We will keep playing our part to ensure a safe space for meaningful and inclusive participation.

Budget and process

Collectively Parties have directed us to deliver around 20% more mandated events during these June Sessions, compared to last year. And every year the number of mandates grow.

We welcome the vote of confidence in this process and our capacity to provide high-quality services in support.

However, financial contributions have not increased to match these growing mandates, and many existing funding pledges have not been fulfilled on time.  This approach has its logical and human limits, and growing costs.

I do appreciate the progress in the past few months in filling some of these gaps, including to ensure all Parties - especially the climate-vulnerable - are represented here in Bonn.

But we still need sustainable and consistent funding to meet all your needs, and growing mandates.

So in conclusion friends…

For all of us, who live and breathe climate change every day of every year, there are plenty of obstacles to overcome.  It can be tempting to feel discouraged some days...

But let me offer a counter-point, in the hope of putting some wind in your sails as we start these meetings.

What you - and people like you - have achieved in the past three decades through this UN-convened process - is cause for pride and renewed purpose.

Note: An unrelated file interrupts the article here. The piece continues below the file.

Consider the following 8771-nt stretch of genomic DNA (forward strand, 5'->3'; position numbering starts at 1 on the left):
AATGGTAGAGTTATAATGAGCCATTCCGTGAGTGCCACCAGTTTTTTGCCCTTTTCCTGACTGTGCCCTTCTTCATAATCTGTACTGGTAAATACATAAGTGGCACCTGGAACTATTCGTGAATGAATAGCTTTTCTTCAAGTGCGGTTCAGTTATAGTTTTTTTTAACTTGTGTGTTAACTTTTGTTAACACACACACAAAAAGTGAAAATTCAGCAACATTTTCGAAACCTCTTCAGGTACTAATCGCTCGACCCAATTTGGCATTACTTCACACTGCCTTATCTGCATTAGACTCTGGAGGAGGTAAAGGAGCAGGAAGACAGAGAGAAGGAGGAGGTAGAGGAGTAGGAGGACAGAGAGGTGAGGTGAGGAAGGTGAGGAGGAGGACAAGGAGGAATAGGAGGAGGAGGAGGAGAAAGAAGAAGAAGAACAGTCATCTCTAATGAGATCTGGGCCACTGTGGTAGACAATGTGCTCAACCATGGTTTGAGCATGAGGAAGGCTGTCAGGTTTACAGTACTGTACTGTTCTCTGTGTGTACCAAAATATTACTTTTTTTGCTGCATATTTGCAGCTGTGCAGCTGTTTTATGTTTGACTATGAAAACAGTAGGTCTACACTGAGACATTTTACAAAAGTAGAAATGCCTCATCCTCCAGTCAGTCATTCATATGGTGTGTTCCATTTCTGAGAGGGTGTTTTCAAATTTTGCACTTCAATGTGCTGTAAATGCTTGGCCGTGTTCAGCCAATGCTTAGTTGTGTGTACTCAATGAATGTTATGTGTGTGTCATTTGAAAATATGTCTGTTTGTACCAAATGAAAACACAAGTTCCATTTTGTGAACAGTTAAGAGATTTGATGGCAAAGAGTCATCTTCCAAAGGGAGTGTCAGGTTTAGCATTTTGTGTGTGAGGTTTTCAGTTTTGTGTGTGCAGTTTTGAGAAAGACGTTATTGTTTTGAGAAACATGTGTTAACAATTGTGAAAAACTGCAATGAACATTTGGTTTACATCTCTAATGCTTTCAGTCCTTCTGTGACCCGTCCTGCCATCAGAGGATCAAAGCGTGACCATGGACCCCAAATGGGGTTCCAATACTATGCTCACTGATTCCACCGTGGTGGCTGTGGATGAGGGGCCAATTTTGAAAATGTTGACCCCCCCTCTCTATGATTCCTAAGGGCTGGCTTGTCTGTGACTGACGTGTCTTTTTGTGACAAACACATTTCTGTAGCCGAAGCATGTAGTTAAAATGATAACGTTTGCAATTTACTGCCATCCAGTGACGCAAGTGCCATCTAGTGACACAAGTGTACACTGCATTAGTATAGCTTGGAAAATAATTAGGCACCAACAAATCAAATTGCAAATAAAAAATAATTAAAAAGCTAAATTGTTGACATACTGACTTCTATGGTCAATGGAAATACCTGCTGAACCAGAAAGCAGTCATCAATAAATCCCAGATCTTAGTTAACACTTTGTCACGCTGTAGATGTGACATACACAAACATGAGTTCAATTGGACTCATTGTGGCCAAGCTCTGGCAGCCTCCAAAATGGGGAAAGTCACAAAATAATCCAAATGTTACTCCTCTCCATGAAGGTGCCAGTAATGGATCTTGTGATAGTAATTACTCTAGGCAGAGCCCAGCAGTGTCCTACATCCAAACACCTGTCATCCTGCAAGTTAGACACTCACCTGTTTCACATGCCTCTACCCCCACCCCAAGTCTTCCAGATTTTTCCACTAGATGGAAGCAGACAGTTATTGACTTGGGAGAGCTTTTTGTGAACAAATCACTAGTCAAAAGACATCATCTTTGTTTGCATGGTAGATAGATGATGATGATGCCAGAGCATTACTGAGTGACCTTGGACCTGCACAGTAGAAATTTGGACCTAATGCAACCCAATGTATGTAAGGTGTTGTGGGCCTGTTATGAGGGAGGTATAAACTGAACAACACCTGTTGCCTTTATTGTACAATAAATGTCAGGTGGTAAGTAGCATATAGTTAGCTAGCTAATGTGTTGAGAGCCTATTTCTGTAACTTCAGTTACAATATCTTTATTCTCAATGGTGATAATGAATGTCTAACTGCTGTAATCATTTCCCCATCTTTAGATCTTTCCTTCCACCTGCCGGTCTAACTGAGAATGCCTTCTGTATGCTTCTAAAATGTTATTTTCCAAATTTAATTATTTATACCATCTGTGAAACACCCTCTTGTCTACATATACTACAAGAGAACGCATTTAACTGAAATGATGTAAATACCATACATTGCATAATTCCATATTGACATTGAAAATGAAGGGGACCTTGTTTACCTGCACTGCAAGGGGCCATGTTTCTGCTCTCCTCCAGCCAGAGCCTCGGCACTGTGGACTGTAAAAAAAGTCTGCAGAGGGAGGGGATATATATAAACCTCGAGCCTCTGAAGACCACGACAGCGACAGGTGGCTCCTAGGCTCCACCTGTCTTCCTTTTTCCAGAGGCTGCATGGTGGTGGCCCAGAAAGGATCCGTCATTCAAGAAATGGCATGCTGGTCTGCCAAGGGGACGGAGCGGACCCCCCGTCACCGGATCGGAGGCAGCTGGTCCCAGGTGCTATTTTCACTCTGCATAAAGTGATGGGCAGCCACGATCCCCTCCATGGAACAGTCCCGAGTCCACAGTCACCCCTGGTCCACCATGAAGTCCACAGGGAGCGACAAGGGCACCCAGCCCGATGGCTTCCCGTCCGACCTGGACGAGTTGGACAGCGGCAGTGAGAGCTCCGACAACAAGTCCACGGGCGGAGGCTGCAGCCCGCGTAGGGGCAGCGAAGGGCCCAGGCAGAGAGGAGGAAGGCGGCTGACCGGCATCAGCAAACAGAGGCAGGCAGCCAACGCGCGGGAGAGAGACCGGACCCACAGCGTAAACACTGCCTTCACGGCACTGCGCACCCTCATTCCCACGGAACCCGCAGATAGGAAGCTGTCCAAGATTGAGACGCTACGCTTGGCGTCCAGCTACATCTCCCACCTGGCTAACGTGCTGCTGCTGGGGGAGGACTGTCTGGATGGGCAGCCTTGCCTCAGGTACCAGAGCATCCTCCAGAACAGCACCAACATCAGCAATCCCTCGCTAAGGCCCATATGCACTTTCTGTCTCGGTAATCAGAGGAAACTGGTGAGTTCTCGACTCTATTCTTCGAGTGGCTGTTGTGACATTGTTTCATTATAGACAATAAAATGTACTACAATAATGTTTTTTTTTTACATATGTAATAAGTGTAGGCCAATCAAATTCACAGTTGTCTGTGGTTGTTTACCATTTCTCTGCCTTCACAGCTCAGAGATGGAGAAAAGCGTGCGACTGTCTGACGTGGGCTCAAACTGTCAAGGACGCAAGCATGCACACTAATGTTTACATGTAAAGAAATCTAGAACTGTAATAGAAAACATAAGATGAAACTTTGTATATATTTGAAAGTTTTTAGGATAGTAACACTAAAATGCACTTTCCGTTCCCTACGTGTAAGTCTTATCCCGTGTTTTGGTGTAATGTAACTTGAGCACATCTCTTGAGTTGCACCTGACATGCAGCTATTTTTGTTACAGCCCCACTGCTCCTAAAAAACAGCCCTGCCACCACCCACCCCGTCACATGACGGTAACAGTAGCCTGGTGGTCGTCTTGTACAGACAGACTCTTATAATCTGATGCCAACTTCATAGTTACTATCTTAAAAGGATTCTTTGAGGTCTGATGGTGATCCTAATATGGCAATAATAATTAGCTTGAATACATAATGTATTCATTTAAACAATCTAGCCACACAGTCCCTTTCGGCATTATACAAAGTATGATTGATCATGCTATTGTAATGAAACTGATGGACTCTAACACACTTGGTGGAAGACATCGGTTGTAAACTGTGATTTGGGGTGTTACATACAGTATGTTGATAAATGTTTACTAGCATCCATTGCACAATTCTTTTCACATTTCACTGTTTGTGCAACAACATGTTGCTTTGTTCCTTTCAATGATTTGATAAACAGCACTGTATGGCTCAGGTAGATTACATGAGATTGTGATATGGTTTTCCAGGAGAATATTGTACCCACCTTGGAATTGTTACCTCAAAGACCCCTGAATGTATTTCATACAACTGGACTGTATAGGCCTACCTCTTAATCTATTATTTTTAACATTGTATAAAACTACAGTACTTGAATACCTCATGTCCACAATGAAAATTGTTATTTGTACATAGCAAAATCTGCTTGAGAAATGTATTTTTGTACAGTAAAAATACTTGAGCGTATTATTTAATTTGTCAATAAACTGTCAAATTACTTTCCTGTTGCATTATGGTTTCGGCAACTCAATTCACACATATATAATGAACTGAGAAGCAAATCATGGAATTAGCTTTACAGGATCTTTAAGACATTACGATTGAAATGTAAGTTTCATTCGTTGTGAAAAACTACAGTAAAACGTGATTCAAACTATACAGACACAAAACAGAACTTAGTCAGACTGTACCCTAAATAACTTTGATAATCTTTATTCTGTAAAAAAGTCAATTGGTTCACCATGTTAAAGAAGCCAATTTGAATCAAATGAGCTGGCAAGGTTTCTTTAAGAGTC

Without UN-convened international cooperation, we would be headed for up to 5 degrees of global heating, which most of humanity likely could not survive.

We are now heading for around 2.7 degrees. This is still ruinously high, and there’s a long and steep road ahead of us to get to our shared goal of 1.5 this century, but we should be energized that we are approaching a halfway point.

It’s clear that the second half of humanity’s climate journey will be even harder, and climate action will need to move at a much, much faster rate… 

So we cannot afford rest-stops or detours at this half-way point in humanity's climate journey... 

And we absolutely cannot afford to stumble in the next ten days, or for global climate progress to stall this year and beyond.

This requires trust and respect for each other.  Full adherence to the code of conduct is essential, with no exceptions.

Respectful disagreements are part of this process, but they must not be its defining feature or its outcome.

I urge you to come together, and to overcome differences.  This is not a moment for trying to try, but for finding solutions and forging pathways forward.

And it's now my privilege to hand this process over to the co-chairs.

I thank you.